Among the issues rattling traders and mitigating the ECB’s moves was the emergence, again, of fractures among the leading euro-zone countries over how big to make their own bailout fund. The ECB has made clear it is a reluctant crisis fighter; the central bank has long viewed that the primary responsibility for dragging weak euro-zone countries out of their fiscal mire rests with the taxpayers of the strong countries—not with it. Sunday’s statement from Mr. Trichet said the bank’s governing council “considers fundamental that governments stand ready to activate” the bailout fund to buy bonds in the secondary market, in other words, to take over what the ECB is now doing. In a joint statement Sunday, France and Germany said they are ready to give the rescue fund that power—by the end of September.
But a crucial issue remains unresolved: How much the fund should be empowered to spend. No one knows for sure what quantity of secondary-market buying will be necessary to calm nerves and ensure that Italy and Spain are able to raise money from financial markets. Several analysts said Monday the sum was likely to be hundreds of billions a year—an amount beyond the fund’s current capacity. That is currently around €250 billion, though the governments have promised to raise it to €440 billion soon. France’s finance minister, François Baroin, said in a radio interview Monday that it could get even larger. “If we need to go further, we will go further,” he said.
Germany doesn’t share that view. The bailout fund “will remain what it is,” Christoph Steegmans, a spokesman for Chancellor Angela Merkel, said Monday. Since last spring, Ms. Merkel has pushed Germany further into the role of euro-zone rescuer than she had initially wanted, and her political support is weakening.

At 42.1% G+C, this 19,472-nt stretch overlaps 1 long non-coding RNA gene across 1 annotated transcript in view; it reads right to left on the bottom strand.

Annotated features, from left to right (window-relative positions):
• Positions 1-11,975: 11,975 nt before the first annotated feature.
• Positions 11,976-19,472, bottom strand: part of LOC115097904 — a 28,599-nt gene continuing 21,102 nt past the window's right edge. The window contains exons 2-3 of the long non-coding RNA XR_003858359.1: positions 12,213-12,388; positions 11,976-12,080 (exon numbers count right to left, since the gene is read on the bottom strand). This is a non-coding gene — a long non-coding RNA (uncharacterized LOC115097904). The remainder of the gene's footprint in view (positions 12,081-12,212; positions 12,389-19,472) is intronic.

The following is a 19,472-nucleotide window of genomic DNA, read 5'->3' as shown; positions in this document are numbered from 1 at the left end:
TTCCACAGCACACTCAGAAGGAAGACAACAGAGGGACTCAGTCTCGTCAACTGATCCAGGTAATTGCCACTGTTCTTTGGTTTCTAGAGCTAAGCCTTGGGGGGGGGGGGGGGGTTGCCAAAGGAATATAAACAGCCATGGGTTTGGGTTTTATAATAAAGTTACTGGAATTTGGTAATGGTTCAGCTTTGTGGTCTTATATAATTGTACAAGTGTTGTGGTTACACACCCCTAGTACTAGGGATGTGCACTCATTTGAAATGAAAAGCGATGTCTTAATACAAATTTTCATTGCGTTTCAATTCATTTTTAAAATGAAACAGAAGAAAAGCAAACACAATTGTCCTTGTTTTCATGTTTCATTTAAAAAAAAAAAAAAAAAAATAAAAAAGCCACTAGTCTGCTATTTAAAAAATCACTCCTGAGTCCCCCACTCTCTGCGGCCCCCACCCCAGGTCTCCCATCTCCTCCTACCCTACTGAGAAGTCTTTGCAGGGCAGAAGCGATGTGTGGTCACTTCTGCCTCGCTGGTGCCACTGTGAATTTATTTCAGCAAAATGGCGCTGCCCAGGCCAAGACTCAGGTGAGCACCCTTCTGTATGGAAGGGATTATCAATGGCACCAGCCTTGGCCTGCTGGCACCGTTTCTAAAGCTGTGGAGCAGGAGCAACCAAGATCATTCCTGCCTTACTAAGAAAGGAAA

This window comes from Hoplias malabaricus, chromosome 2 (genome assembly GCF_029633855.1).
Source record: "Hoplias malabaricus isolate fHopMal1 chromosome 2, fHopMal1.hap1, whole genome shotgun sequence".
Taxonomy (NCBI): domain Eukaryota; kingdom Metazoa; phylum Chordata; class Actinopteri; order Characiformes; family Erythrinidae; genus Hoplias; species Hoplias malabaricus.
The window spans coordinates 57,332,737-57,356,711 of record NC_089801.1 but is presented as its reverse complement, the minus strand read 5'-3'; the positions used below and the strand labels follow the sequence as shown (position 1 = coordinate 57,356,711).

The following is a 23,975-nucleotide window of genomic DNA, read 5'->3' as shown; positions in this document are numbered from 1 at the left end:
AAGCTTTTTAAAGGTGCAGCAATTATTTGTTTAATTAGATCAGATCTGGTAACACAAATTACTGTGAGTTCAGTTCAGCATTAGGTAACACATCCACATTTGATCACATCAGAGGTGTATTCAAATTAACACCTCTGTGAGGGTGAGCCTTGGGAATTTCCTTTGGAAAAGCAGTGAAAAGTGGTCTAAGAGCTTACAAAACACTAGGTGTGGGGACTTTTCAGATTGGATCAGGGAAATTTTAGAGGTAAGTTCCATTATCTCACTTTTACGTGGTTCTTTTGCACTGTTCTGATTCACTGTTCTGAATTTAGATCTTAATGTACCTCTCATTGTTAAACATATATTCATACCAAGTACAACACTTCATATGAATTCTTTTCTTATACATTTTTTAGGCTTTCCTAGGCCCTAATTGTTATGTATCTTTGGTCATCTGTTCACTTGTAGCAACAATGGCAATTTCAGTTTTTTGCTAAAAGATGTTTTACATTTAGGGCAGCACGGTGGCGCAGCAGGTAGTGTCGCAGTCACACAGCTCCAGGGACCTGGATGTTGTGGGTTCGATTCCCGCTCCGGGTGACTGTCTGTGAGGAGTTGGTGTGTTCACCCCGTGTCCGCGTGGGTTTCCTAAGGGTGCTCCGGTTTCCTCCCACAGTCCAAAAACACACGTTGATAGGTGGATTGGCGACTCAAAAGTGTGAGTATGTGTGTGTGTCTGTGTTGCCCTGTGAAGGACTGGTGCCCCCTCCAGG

The debate over the size of the fund, and its purchases of bonds, is fundamental. Italy is too large for the current fund to rescue, but a significant enlargement of the fund will pressure the credit quality of Germany, France and the euro zone’s four other triple-A borrowers, who are backing it.
A tripling of the fund, as some analysts suggest, would mean a contingent liability of equal to 20% of the aggregate GDP of the six triple-A countries.
European policy makers hope the bond purchases will shore up investor confidence in Italy and Spain, safeguarding the countries’ ability to finance themselves on private markets without public assistance.
But the mere establishment of the euro-zone bailout fund, in May 2010, was supposed to calm the crisis engulfing Greece. Many EU leaders said it would never actually need to be used. Now, the debate is what to do if it runs out.
—Bernd Radowitz, William Horobin and Neelabh Chaturvedi contributed to this article.
Write to Brian Blackstone at firstname.lastname@example.org and Charles Forelle at email@example.com